Finally, I should like an answer to this question. I cannot delay longer, though I should like to spend much more time on this subject. I want the answer to one simple question. Is the Chancellor of the Exchequer today responsible for coordinating the economic affairs of the Government, or is he not? Could the right hon. Gentleman tell us that? I am sure that, if he does—[HON. MEMBERS: "Answer."] I am sorry, but I did not mean to embarrass the right hon. Gentleman.

Mr. Butler

I am not in the least embarrassed. The right hon. Gentleman seems to have adopted a new technique in our debates. He suddenly uses threatening language, leans over the Box and puts a question, and, if it is not answered, he attempts to prove that one is embarrassed. No tenant of the position of Chancellor of the Exchequer has ever had more reliance placed on him by his colleagues; no man has ever had less reason than I have to complain of the powers at my disposal, but the ultimate responsibility for all Government policy rests with the Cabinet, which is the good constitutional doctrine which was taught to me.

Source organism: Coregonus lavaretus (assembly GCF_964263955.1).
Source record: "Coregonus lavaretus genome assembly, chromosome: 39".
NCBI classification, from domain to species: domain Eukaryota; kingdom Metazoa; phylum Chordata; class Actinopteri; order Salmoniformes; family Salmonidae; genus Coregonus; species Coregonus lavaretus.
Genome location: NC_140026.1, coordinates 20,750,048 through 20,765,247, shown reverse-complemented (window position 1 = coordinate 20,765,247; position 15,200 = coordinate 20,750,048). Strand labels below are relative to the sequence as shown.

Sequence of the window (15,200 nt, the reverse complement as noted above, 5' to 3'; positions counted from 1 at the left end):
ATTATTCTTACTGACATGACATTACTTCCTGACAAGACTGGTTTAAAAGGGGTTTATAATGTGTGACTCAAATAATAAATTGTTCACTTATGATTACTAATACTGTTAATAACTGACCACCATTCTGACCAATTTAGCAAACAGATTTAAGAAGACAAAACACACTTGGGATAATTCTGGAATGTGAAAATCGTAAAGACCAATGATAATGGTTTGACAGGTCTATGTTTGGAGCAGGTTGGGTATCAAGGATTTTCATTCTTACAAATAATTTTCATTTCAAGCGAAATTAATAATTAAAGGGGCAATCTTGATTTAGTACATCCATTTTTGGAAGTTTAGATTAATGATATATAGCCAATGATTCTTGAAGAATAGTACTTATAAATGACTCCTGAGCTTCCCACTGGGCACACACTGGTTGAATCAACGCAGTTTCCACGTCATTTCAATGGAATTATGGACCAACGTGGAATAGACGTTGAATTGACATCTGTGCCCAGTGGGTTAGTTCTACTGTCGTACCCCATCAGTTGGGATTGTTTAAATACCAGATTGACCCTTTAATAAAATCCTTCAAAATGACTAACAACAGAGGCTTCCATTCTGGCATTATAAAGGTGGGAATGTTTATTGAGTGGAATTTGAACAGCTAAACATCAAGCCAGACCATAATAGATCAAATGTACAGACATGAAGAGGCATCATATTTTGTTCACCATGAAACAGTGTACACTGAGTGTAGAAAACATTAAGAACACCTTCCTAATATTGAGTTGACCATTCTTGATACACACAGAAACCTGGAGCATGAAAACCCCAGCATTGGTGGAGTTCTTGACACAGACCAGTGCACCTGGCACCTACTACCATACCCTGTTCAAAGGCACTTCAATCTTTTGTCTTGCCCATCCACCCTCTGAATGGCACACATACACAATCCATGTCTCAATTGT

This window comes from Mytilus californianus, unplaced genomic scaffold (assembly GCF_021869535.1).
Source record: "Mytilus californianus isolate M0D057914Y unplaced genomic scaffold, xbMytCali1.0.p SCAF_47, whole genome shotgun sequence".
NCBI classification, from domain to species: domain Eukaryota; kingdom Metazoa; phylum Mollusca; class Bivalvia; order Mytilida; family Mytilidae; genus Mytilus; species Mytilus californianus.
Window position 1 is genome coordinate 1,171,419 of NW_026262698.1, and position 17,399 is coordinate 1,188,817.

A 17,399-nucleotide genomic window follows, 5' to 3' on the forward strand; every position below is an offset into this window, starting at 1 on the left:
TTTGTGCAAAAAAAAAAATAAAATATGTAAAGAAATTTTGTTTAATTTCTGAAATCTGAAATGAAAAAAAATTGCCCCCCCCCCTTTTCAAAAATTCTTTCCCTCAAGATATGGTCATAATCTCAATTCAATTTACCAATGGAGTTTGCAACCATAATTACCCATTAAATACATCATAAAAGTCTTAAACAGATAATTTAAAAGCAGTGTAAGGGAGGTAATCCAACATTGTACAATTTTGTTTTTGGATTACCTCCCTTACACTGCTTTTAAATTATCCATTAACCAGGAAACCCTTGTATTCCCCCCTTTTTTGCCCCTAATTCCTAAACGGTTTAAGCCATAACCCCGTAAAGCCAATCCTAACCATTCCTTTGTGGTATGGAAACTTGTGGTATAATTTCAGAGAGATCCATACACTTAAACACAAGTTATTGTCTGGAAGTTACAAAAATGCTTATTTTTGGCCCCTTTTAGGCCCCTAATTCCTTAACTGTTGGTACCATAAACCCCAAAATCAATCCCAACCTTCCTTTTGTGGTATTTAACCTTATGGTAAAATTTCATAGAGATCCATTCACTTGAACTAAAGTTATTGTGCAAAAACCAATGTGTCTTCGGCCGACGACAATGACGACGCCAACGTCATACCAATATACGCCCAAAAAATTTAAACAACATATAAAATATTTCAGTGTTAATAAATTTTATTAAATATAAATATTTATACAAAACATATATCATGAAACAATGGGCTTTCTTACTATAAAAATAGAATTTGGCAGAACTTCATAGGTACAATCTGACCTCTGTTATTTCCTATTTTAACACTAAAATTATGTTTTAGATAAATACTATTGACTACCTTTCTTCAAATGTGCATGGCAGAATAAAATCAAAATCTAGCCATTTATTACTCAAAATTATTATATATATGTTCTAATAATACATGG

Mr. Gaitskell

I must leave my colleagues to pursue this subject further. It is a very interesting and important one, and they are very interested in these coordinating Peers. We have a fellow-feeling for the right hon. Gentleman, confronted with Lords Woolton, Leathers and Cherwell. What is he to do? For our part, we assure him that we feel that the House of Commons should be in the strongest possible position in this Government, and I hope the matter will be further pursued.

Mr. Butler

The further the right hon. Gentleman and hon. Gentlemen opposite pursue this matter, the happier they and I will be.

Mr. Gaitskell